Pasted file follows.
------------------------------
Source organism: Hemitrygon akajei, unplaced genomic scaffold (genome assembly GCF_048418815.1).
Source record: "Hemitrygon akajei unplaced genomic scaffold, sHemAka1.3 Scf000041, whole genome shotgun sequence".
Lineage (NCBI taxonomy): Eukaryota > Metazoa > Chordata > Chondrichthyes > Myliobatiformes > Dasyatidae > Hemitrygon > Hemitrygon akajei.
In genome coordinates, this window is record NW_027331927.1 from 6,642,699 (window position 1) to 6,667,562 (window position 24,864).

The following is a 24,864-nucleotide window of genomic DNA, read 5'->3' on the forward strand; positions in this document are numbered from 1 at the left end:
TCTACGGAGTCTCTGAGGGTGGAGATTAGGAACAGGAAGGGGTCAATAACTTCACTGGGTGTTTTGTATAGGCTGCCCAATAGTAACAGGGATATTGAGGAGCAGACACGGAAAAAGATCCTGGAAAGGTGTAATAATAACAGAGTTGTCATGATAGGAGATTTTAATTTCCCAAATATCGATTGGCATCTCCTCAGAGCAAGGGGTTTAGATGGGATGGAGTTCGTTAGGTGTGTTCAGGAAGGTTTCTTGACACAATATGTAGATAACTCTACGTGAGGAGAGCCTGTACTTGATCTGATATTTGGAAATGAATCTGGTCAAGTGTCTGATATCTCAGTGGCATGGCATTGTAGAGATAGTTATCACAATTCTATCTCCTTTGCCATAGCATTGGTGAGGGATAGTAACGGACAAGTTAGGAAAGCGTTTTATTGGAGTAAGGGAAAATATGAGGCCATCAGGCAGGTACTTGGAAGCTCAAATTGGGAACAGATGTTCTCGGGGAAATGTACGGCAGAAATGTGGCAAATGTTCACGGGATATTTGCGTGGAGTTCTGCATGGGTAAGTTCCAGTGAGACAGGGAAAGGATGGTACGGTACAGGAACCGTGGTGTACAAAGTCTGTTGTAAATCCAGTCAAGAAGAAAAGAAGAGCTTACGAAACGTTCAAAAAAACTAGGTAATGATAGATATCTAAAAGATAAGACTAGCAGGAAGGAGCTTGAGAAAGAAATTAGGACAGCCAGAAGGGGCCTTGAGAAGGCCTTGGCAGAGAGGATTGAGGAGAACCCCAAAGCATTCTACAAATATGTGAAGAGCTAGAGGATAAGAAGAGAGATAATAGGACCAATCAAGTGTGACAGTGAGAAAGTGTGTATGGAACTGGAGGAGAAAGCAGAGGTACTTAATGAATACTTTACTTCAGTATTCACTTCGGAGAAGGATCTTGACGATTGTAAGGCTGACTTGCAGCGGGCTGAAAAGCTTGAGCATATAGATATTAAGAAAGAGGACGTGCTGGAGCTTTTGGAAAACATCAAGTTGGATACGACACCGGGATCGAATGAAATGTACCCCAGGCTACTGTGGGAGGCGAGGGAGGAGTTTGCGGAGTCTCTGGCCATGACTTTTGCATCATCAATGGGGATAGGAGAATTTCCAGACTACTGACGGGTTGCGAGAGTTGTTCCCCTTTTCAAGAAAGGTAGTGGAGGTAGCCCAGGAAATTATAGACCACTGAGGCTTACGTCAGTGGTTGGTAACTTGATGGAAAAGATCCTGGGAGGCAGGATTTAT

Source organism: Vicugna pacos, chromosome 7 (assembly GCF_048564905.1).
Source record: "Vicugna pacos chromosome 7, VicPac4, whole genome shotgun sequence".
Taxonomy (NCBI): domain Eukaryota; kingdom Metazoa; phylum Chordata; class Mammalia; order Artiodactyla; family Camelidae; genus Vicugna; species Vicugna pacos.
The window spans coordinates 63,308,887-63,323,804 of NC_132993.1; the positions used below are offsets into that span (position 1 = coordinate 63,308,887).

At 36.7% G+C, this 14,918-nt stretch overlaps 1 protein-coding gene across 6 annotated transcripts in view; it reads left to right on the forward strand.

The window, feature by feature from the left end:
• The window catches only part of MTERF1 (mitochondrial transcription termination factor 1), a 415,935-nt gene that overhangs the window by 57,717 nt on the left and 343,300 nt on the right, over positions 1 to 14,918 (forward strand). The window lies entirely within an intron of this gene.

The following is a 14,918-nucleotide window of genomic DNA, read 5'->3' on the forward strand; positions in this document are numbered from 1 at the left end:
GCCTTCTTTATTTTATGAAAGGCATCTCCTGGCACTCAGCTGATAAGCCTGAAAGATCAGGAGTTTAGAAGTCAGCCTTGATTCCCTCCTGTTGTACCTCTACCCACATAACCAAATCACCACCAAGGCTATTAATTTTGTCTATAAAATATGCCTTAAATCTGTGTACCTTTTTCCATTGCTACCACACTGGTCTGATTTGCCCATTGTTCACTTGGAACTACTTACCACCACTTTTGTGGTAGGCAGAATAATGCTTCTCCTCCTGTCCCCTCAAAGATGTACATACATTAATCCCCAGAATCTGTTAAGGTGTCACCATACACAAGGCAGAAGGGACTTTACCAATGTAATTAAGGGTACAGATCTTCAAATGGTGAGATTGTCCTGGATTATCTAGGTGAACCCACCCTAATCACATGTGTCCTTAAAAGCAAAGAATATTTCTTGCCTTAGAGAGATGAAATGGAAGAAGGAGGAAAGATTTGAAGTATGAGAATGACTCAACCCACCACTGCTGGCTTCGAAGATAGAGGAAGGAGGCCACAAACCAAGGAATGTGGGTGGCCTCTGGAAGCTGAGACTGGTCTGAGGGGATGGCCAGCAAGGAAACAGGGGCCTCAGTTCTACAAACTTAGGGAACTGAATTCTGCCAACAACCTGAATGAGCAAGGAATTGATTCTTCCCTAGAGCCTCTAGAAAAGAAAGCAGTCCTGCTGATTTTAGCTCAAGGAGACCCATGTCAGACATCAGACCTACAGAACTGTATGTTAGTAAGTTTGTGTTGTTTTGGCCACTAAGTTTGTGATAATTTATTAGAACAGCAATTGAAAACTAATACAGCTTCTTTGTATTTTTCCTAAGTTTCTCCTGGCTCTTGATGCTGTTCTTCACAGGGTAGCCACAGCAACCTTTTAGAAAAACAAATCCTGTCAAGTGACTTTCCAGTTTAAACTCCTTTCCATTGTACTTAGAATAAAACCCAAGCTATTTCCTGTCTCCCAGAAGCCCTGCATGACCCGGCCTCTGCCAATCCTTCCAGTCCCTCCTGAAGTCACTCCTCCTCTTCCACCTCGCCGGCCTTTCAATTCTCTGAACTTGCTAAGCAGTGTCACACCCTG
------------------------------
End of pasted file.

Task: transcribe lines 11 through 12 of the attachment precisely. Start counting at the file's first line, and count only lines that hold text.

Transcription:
At 36.7% G+C, this 14,918-nt stretch overlaps 1 protein-coding gene across 6 annotated transcripts in view; it reads left to right on the forward strand.

The window, feature by feature from the left end: